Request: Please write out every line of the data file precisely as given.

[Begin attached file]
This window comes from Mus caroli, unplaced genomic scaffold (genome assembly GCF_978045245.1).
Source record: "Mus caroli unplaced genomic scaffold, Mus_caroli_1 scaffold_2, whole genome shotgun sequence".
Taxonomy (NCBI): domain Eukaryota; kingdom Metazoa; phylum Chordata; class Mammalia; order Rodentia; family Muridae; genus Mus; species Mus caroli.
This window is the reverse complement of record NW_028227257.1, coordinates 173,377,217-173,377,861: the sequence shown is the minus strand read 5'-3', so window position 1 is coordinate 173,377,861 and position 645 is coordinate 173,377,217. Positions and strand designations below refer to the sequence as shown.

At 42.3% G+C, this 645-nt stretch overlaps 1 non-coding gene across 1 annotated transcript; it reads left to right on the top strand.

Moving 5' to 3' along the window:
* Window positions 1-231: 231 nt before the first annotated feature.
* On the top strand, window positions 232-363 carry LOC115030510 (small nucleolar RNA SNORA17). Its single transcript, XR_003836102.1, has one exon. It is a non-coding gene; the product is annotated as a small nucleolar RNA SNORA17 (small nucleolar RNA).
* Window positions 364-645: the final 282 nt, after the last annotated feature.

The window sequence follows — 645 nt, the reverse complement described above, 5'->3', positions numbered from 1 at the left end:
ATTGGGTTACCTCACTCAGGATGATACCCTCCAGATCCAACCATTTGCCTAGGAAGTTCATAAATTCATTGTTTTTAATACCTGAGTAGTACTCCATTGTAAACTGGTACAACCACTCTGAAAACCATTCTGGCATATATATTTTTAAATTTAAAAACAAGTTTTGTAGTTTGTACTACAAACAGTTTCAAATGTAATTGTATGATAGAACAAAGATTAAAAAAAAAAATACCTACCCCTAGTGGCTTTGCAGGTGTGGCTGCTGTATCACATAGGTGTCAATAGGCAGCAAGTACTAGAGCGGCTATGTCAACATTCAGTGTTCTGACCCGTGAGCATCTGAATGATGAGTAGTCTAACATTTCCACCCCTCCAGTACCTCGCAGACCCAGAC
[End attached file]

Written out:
This window comes from Mus caroli, unplaced genomic scaffold (genome assembly GCF_978045245.1).
Source record: "Mus caroli unplaced genomic scaffold, Mus_caroli_1 scaffold_2, whole genome shotgun sequence".
Taxonomy (NCBI): domain Eukaryota; kingdom Metazoa; phylum Chordata; class Mammalia; order Rodentia; family Muridae; genus Mus; species Mus caroli.
This window is the reverse complement of record NW_028227257.1, coordinates 173,377,217-173,377,861: the sequence shown is the minus strand read 5'-3', so window position 1 is coordinate 173,377,861 and position 645 is coordinate 173,377,217. Positions and strand designations below refer to the sequence as shown.

At 42.3% G+C, this 645-nt stretch overlaps 1 non-coding gene across 1 annotated transcript; it reads left to right on the top strand.

Moving 5' to 3' along the window:
* Window positions 1-231: 231 nt before the first annotated feature.
* On the top strand, window positions 232-363 carry LOC115030510 (small nucleolar RNA SNORA17). Its single transcript, XR_003836102.1, has one exon. It is a non-coding gene; the product is annotated as a small nucleolar RNA SNORA17 (small nucleolar RNA).
* Window positions 364-645: the final 282 nt, after the last annotated feature.

The window sequence follows — 645 nt, the reverse complement described above, 5'->3', positions numbered from 1 at the left end:
ATTGGGTTACCTCACTCAGGATGATACCCTCCAGATCCAACCATTTGCCTAGGAAGTTCATAAATTCATTGTTTTTAATACCTGAGTAGTACTCCATTGTAAACTGGTACAACCACTCTGAAAACCATTCTGGCATATATATTTTTAAATTTAAAAACAAGTTTTGTAGTTTGTACTACAAACAGTTTCAAATGTAATTGTATGATAGAACAAAGATTAAAAAAAAAAATACCTACCCCTAGTGGCTTTGCAGGTGTGGCTGCTGTATCACATAGGTGTCAATAGGCAGCAAGTACTAGAGCGGCTATGTCAACATTCAGTGTTCTGACCCGTGAGCATCTGAATGATGAGTAGTCTAACATTTCCACCCCTCCAGTACCTCGCAGACCCAGAC